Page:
The one bad thing about driving is the driving part. It’s just a hassle, really. While hurtling a 4,000-pound contraption down the road at deadly speeds, sometimes you just want to do something else with your hands, you know? Maybe eat a Big Mac, or catch up on your summer reading*. Fortunately, Volkswagen has a solution: “Temporary Auto Pilot” (TAP) technology.
Volkswagen’s newly announced TAP system allows drivers to drive “semi-automatically” up to about 80 MPH — with full supervision, of course. Volkswagen believes TAP serves as a stepping stone between the “assistant systems” that already help drivers in today’s cars, and the fully-automatic driving cars of the future.
“Above all, what we have achieved today is an important milestone on the path towards accident-free car driving,” said Prof. Dr. Jürgen Leohold, Executive Director Volkswagen Group Research, during a presentation of TAP in Sweden.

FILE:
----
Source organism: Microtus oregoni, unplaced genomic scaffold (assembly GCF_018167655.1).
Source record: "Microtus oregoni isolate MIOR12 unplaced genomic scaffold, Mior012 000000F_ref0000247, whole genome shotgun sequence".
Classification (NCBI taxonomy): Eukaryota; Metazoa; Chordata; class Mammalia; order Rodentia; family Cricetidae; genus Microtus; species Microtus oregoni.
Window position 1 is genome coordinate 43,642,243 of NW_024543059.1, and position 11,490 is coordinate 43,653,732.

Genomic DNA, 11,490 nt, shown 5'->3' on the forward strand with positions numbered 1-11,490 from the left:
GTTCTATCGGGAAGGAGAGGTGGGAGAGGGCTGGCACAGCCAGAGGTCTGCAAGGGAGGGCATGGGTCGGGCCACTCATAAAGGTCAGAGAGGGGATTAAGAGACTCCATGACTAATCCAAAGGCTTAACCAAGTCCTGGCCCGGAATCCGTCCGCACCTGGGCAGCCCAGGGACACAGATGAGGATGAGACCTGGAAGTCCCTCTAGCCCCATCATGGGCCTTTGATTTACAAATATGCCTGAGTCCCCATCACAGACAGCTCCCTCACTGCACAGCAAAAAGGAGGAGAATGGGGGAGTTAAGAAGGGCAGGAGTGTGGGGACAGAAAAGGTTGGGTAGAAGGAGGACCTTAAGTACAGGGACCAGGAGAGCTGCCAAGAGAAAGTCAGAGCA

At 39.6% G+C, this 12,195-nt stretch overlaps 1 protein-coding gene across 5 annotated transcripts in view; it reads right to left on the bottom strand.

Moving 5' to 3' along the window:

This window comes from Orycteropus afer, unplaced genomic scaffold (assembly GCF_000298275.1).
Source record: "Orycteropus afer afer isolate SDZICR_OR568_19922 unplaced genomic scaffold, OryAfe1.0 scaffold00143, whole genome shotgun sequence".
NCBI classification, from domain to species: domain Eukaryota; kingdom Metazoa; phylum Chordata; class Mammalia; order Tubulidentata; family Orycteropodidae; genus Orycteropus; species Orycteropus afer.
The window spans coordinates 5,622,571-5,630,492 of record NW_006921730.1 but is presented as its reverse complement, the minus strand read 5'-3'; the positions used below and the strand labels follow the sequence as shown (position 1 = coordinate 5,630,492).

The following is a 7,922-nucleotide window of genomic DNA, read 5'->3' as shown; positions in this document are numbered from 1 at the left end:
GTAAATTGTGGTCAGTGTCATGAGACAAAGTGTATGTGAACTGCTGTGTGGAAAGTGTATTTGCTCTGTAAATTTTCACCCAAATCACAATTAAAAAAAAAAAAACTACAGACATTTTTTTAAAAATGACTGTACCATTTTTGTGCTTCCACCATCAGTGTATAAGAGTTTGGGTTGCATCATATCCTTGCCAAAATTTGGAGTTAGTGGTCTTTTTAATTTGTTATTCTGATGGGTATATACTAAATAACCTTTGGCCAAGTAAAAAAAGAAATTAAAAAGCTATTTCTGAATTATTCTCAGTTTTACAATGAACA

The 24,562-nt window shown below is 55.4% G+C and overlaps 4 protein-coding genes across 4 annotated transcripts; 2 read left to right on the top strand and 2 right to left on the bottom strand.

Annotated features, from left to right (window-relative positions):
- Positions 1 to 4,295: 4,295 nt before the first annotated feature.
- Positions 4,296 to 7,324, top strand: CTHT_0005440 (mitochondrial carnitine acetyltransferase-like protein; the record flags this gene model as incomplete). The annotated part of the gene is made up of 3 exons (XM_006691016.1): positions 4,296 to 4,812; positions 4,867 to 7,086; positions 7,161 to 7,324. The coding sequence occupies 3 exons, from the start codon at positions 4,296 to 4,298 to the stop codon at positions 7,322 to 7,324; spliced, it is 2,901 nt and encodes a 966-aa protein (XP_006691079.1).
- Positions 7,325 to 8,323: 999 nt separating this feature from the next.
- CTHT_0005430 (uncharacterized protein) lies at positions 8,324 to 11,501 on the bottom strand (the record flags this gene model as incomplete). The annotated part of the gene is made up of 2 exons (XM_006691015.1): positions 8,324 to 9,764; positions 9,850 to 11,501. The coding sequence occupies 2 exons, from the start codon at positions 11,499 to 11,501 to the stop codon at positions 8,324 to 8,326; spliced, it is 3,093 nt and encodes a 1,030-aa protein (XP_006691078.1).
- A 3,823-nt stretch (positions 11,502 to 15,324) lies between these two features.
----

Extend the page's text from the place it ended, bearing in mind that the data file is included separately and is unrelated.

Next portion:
When put into full “Pilot Mode,” TAP maintains a speed set by the driver, but then uses lasers, cameras, radar and ultrasonic sensors to safely slow the vehicle when it approaches a bend in the road, or another car. TAP also combines with Volkswagen’s “Lane Assist” feature, which keeps the car centered in its lane. TAP will “observe” all speed limits and passing rules, says Volkswagen, and can automatically perform stop and start maneuvers in a traffic jam.
If you ask us, TAP sounds suspiciously like a full-automated driving system. But Volkswagen stresses that the driver must still remain cognizant while using TAP, even if the he or she doesn’t really have to do anything.
When using TAP, “the driver always retains driving responsibility and is always in control,” said Leohold. “The driver can override or deactivate the system at any time and must continually monitor it.”
Volkswagen has not yet announced if or when TAP will be implemented into its vehicles.
*We were just joking about the reading bit. Don’t do that, please.